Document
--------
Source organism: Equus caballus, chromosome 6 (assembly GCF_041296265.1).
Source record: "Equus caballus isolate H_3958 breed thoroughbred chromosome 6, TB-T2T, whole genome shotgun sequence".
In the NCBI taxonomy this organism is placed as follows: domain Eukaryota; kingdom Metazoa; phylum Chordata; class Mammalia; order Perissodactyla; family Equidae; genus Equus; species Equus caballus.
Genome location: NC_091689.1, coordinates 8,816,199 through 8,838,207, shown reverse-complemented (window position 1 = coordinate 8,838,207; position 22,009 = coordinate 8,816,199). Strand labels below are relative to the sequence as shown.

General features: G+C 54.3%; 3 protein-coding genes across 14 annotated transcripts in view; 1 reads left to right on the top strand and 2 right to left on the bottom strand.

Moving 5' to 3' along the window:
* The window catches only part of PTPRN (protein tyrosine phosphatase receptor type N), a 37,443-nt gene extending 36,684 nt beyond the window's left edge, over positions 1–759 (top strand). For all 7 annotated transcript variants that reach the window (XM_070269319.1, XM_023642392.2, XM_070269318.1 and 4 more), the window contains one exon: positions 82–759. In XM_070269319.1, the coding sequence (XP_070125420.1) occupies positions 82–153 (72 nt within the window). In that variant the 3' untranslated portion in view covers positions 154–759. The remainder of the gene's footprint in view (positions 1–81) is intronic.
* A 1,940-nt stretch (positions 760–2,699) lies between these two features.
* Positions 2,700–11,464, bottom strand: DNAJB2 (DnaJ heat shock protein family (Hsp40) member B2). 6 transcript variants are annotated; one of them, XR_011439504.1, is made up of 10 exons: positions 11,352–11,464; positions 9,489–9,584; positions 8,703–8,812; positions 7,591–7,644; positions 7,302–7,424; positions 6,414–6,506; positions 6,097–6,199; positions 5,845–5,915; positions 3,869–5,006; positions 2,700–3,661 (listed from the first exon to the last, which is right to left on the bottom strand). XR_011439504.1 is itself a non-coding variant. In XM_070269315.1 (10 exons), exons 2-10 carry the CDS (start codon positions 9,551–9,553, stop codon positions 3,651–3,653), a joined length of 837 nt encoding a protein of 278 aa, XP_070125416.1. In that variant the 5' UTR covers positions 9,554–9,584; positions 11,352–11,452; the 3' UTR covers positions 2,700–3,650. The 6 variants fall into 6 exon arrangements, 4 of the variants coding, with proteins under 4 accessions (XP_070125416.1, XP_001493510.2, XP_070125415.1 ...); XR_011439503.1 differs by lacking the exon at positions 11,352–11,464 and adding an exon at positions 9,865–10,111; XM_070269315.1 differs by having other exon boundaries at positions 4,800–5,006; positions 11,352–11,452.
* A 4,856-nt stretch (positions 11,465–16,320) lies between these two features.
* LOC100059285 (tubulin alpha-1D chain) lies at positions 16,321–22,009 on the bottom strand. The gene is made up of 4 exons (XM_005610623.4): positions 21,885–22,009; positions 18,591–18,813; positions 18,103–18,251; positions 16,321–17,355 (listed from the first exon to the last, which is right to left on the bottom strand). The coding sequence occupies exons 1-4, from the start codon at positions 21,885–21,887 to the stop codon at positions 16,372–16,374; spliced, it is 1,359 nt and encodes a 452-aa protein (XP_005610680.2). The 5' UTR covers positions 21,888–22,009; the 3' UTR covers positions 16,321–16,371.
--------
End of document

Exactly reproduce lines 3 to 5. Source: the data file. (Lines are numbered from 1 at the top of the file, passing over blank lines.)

In the NCBI taxonomy this organism is placed as follows: domain Eukaryota; kingdom Metazoa; phylum Chordata; class Mammalia; order Perissodactyla; family Equidae; genus Equus; species Equus caballus.
Genome location: NC_091689.1, coordinates 8,816,199 through 8,838,207, shown reverse-complemented (window position 1 = coordinate 8,838,207; position 22,009 = coordinate 8,816,199). Strand labels below are relative to the sequence as shown.

General features: G+C 54.3%; 3 protein-coding genes across 14 annotated transcripts in view; 1 reads left to right on the top strand and 2 right to left on the bottom strand.